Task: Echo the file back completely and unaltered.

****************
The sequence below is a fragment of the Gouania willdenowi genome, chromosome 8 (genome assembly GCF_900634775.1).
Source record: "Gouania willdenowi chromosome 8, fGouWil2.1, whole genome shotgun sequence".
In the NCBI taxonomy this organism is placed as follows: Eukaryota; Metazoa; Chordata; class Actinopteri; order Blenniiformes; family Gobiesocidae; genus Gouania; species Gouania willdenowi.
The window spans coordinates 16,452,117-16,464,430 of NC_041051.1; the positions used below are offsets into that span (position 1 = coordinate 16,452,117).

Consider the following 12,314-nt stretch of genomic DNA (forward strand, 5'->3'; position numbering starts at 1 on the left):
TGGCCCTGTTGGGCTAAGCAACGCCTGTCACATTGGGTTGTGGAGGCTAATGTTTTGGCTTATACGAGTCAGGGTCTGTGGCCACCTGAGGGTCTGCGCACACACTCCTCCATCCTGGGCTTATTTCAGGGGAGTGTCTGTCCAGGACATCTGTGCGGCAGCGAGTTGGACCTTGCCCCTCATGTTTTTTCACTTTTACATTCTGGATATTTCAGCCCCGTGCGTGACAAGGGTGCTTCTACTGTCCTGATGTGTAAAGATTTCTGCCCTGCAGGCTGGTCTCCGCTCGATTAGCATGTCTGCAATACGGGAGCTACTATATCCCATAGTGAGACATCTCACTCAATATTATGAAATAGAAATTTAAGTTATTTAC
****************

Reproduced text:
The sequence below is a fragment of the Gouania willdenowi genome, chromosome 8 (genome assembly GCF_900634775.1).
Source record: "Gouania willdenowi chromosome 8, fGouWil2.1, whole genome shotgun sequence".
In the NCBI taxonomy this organism is placed as follows: Eukaryota; Metazoa; Chordata; class Actinopteri; order Blenniiformes; family Gobiesocidae; genus Gouania; species Gouania willdenowi.
The window spans coordinates 16,452,117-16,464,430 of NC_041051.1; the positions used below are offsets into that span (position 1 = coordinate 16,452,117).

Consider the following 12,314-nt stretch of genomic DNA (forward strand, 5'->3'; position numbering starts at 1 on the left):
TGGCCCTGTTGGGCTAAGCAACGCCTGTCACATTGGGTTGTGGAGGCTAATGTTTTGGCTTATACGAGTCAGGGTCTGTGGCCACCTGAGGGTCTGCGCACACACTCCTCCATCCTGGGCTTATTTCAGGGGAGTGTCTGTCCAGGACATCTGTGCGGCAGCGAGTTGGACCTTGCCCCTCATGTTTTTTCACTTTTACATTCTGGATATTTCAGCCCCGTGCGTGACAAGGGTGCTTCTACTGTCCTGATGTGTAAAGATTTCTGCCCTGCAGGCTGGTCTCCGCTCGATTAGCATGTCTGCAATACGGGAGCTACTATATCCCATAGTGAGACATCTCACTCAATATTATGAAATAGAAATTTAAGTTATTTAC